Severe acute respiratory syndrome coronavirus 2 (SARS-CoV-2, previously called 2019-nCoV) belongs to the family of coronaviruses and, like SARS-CoV, is classified in the genus Betacoronavirus. At the end of 2019, it caused an infection wave that rapidly worldwide and was declared a pandemic by the WHO in March 2020. Just a few days after the first report about patients with pneumonia of unclear origin, SARS-CoV-2 was identified as the causative pathogen and the associated disease named COVID-19. SARS-CoV-2 is mainly transmitted via aerosols during speaking, breathing, coughing or sneezing or at close contact with an infected person. The incubation period is usually three to seven, maximally 14 days. The symptoms and severity of SARS-CoV-2 infection can vary significantly. The most common symptoms encompass fever, coughing, breathing difficulties and fatigue. Therefore, in the majority of patients, the infection resembles a cold with light fever, with irregular lung infiltrates. Some patients, especially older and chronically ill persons, develop severe acute respiratory distress syndrome.
Suitable methods for the diagnosis of SARS-CoV-2 infections are the detection of viral RNA by reverse transcriptase polymerase chain reaction (RT-PCR) or of virus protein by means primarily in sample material from the upper (nasopharyngeal or oropharyngeal swab) or lower respiratory tract (bronchoalveolar lavage fluid, tracheal secretion, sputum, etc.). The PCR allows detection of the pathogen even in subclinical or asymptomatic courses already few days after virus contact and up to 14 after onset of possible symptoms. Moreover, the combination of different parameters in an RT-PCR allows detecting and differentiating SARS-CoV-2 and other respiratory pathogens such as influenza viruses in one test.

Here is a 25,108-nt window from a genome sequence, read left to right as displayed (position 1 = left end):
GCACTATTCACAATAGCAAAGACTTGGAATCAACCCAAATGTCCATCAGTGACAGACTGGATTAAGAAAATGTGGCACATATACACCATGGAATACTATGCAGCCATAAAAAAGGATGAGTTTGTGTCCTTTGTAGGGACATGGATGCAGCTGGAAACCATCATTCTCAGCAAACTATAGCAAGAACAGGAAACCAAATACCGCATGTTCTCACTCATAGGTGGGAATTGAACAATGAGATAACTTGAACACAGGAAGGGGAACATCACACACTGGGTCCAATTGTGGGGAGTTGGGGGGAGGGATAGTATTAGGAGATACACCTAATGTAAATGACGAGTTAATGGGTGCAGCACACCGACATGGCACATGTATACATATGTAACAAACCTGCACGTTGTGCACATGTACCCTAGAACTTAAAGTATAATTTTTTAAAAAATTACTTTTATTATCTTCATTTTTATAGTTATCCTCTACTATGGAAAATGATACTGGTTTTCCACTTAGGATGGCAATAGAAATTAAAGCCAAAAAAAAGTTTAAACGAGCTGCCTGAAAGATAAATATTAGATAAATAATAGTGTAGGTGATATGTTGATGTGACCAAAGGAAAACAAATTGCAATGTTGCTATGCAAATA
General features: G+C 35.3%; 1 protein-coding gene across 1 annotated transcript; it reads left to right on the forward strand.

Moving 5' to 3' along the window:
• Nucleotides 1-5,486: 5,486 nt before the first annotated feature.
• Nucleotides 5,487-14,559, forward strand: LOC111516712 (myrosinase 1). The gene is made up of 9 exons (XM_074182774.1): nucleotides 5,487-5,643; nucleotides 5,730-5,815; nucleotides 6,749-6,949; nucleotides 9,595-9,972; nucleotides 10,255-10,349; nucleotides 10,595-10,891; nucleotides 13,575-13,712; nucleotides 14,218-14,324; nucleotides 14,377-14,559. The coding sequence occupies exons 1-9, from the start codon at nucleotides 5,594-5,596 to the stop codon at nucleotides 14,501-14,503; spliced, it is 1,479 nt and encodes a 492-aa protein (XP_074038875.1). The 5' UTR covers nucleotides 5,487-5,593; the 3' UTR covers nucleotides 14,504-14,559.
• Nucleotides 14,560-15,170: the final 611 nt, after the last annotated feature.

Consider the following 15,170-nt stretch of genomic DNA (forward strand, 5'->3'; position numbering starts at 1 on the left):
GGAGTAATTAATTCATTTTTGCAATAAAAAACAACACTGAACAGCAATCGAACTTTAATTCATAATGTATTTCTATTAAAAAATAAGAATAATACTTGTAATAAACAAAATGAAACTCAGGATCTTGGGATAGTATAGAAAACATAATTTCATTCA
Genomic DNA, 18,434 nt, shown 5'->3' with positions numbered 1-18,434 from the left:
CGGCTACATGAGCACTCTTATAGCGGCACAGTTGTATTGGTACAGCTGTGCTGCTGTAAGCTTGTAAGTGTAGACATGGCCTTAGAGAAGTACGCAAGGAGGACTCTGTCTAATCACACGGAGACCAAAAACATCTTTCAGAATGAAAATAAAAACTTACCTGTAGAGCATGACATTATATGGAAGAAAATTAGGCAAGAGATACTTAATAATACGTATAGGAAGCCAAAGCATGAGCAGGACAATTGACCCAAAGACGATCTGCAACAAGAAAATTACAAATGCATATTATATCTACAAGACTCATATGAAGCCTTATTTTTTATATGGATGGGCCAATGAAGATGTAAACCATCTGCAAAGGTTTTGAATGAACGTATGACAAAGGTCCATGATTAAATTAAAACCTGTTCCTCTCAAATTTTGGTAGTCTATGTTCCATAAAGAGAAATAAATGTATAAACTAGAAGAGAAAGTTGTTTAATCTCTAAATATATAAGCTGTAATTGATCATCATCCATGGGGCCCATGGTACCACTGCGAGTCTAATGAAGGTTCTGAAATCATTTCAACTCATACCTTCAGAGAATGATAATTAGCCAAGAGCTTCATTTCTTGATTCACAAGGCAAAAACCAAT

The determination of antibodies enables confirmation of SARS-CoV-2 infection in patients with typical symptoms and in suspected cases. It also contributes to monitoring and outbreak control. For significant serological results, two patient samples should be investigated, one from the acute phase (week 1 of the illness) and one from the convalescent phase (3 to 4 weeks later).
EUROIMMUN offers the complete range of test systems for COVID-19 diagnostics – from two PCR tests and one antigen ELISA for acute diagnostics to serological tests for differentiated detection of antibodies (IgA, IgM, IgG) against different SARS-CoV-2 antigens and a surrogate virus neutralisation test.
Please find further information and details on our SARS-CoV-2 tests systems here www.coronavirus-diagnostics.com.